Things are on the up and up for Australia's small band of recreational hovercraft enthusiasts as they prepare for their biannual rally at Lake Bonney in South Australia next month.
A more common sight in the 1960s and 70s, the "magic carpets" that fired many a youngster's imagination are undergoing a resurgence as engineering advancements continue to improve the machines.
They include a gradual switch to electric engines, which will make the craft far quieter on start-up and more energy efficient.
Australia Hovercraft Association secretary Paul Moody said hovercraft are in fact more like an aircraft than a boat. So much so that "hovernauts" say they "fly" rather than drive their craft and have to apply aircraft-like principles to get them to work, he said.
Take steering. Paul said that because the craft is not attached to the land or water surface in any fashion, "you have to turn the wheel in the opposite direction to stop it turning, which is not like a car or a boat".
"Most people when they first get on have no idea what they're doing and think the thing is totally out of control.
"But after about 10 hours, you become quite skilled and can fly them anywhere, or take them sideways and backwards."
Paul said he was drawn to hovercraft early on.
"I was a kid of the 60s and was attracted to the whole Jetsons-type thing. Then I became an engineer and got interested and began to understand the physics and engineering behind the things.
"It became a nice little niche area to play in. And it's cheaper than building a plane - you can build your own hovercraft for about $10,000 or buy one built outright for about $30,000-$40,000."
Paul is also secretary of the Hovercraft Club of Victoria, whose home is Lake Narracan in the Latrobe Valley, east of Melbourne.
"We have a whole lake and shoreline to fool around in, swap stories and ideas and take long cruises over the horizon."
Hovercraft were developed in the UK in the mid-1950s by (Sir) Christopher Cockerell, who concluded that a cushion of air would make boats go faster by reducing the friction between the vessel and the water.
The story goes that he tested his theory using empty cat food tins and a vacuum cleaner.
Alongside engineering achievements like the Concorde supersonic jet, it was hoped hovercraft would open new word of transportation. Cockerell even envisioned nuclear-powered hovercraft.
In 1969, a British team undertook a Trans-African Hovercraft Expedition through eight West African countries, covering about 8000km, mainly following rivers and waterways.
Perhaps the hovercraft's crowning achievement was the giant SR-N4 that criss-crossed the English Channel carrying 416 passengers and 60 vehicles.
Unlike ferries, commercial hovercraft had the advantage of not requiring extensive docking facilities. And they were fast: at 65 knots, the journey from Dover to Calais took just 30 minutes.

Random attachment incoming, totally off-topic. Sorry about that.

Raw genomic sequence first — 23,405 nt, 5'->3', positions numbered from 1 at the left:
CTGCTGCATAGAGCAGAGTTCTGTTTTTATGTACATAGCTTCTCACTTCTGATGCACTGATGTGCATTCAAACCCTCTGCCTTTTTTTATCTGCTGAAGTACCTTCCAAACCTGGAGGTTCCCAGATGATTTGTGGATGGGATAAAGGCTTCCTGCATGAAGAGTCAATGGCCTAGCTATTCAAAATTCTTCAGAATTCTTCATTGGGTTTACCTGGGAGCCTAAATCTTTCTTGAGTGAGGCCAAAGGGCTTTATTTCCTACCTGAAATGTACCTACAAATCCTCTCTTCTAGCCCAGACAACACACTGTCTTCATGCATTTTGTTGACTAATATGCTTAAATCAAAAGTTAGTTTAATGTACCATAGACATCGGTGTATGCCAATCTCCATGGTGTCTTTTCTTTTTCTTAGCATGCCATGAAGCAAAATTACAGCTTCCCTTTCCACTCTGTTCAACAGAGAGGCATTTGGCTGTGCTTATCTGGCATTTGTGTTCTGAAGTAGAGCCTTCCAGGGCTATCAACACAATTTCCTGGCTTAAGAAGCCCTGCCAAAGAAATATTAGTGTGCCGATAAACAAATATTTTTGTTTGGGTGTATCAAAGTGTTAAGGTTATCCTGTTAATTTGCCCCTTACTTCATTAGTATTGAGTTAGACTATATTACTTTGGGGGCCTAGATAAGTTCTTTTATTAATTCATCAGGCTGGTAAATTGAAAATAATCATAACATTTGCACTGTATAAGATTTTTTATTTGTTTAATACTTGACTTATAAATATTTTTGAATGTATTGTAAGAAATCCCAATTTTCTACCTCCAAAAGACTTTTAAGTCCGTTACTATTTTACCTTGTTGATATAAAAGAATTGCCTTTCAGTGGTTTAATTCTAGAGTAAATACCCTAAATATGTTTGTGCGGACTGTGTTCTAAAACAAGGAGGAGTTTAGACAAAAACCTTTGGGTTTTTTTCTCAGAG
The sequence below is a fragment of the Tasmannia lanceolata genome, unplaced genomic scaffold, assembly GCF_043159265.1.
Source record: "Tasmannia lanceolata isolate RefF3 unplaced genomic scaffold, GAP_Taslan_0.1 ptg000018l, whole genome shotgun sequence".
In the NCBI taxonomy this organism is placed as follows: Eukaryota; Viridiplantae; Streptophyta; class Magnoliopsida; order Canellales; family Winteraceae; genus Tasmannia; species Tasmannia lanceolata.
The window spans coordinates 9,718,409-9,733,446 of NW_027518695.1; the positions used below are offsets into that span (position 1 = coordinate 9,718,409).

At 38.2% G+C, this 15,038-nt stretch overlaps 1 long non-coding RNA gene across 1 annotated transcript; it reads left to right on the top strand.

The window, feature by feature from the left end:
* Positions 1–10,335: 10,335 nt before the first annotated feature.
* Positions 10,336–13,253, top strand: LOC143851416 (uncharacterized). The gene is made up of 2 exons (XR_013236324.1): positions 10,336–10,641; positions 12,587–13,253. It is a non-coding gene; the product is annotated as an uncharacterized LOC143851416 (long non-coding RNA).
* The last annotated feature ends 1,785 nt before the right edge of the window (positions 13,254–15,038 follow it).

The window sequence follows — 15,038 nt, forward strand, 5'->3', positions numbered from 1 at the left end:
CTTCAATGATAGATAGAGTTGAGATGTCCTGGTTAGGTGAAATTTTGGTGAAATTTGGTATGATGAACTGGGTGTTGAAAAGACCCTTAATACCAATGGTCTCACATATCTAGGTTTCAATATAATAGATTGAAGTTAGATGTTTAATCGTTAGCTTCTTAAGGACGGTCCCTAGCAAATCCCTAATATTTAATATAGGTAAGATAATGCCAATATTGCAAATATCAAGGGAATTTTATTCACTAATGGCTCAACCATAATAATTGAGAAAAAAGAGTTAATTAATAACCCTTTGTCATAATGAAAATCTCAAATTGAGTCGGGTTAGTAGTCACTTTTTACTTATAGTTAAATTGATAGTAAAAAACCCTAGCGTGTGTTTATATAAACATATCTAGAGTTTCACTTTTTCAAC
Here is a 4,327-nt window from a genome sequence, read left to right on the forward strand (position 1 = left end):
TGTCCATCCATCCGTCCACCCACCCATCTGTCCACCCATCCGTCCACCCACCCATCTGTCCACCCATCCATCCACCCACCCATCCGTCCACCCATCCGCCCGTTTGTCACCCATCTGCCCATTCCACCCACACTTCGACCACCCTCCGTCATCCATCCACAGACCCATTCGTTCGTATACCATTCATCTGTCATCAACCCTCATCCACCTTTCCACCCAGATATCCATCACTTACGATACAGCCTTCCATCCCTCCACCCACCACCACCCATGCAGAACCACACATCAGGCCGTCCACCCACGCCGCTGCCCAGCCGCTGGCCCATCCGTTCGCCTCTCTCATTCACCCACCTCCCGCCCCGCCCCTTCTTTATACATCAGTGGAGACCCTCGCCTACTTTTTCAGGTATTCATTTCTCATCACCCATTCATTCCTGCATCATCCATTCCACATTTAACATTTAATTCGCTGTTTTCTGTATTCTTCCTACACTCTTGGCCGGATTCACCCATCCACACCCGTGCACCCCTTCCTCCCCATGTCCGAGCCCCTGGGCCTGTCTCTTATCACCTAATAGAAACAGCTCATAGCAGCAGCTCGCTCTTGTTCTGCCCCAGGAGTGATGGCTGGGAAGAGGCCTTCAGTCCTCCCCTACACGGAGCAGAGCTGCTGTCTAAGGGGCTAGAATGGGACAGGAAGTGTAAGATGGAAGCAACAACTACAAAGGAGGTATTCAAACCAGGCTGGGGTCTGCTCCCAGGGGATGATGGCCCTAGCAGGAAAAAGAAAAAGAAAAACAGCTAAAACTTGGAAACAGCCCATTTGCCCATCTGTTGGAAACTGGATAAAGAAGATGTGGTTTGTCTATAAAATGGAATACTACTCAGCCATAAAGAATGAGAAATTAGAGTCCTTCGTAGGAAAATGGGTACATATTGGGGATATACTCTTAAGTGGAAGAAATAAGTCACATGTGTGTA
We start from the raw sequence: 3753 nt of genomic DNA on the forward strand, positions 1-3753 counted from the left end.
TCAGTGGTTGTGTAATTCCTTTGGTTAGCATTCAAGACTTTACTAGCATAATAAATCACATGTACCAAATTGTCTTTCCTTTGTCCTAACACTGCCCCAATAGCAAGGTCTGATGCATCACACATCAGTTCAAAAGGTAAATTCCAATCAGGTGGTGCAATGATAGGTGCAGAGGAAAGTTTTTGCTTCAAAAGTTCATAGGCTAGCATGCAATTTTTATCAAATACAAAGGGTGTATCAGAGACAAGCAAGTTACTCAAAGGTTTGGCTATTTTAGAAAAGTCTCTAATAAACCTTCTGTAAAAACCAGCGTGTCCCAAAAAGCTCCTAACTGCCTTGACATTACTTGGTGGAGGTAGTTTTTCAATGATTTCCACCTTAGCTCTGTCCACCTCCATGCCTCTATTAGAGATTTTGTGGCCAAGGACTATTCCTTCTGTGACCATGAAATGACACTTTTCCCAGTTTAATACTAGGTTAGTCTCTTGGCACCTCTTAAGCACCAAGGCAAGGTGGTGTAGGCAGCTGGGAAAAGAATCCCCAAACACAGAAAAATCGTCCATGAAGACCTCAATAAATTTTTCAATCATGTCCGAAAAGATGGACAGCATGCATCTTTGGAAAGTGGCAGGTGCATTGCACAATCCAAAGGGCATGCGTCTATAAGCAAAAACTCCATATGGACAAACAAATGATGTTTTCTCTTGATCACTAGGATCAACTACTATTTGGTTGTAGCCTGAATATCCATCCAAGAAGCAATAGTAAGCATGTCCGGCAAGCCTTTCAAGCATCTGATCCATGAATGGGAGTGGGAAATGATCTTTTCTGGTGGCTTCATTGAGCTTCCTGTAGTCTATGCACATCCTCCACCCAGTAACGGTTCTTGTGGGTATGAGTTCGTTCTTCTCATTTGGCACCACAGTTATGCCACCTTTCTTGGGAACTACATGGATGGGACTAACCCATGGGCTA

But by 2020 the service had become unviable, the victim of rising fuel costs, competition from the Channel Tunnel, abolition of duty free and the craft's sometimes less than smooth ride - despite promises of "airline-style comfort", the SR-N4's disparagers dubbed it the "Vomit Express".
But while hovercraft never made it into mainstream commercial use, the vehicles are still used in many other ways, on and off the water, on surfaces ranging from sand to snow.
They have been deployed by the US Navy and Japan's Maritime Self-Defense Force, mainly as landing craft.
A UK charity called HoverAid uses hovercraft to bring medical care and clean water to remote parts of Madagascar. They were also used in Mozambique, Malawi, Zambia, Nicaragua and Papua New Guinea.
And recreational racing is popular in the UK, where super-duper craft can go from zero to 100 km/h in under four seconds, and reach 120 km/h going full tilt. All without brakes.
"It's a bit like Mario Karts, it's crazy," Paul said. "We prefer to use them for leisure."
While hovercraft have never been as popular in Australia, there was a flurry of manufacturing in the '80s.
In Queensland, Christopher Skase's Mirage resort had a few; another was used for joyrides on the Gold Coast. They also operated on Port Phillip Bay and Sydney Harbour (the Blue Dolphin) for a spell.
Today, a company caters to tourists in Broome, while a couple of operators in Brisbane and Perth do commercial work in places where other vehicles can't operate - for example, very shallow water or mudflats.
The chief limitation bedevilling Australian enthusiasts is that small or sport hovercraft are officially considered boats, meaning they are required to motor along at no faster than four knots within 50 metres of the shore.
"That's not good for hovercraft," Paul said. "We struggle doing that, because the nature of hovercraft is that they travel best close to the shore, where the water is shallow.
"The result is we don't operate in public areas, which is why you don't see us much."
But at Lake Bonney on September 23-25, you most certainly will. All are welcome.
For more information, call Paul on 0409-624-127 or click HERE
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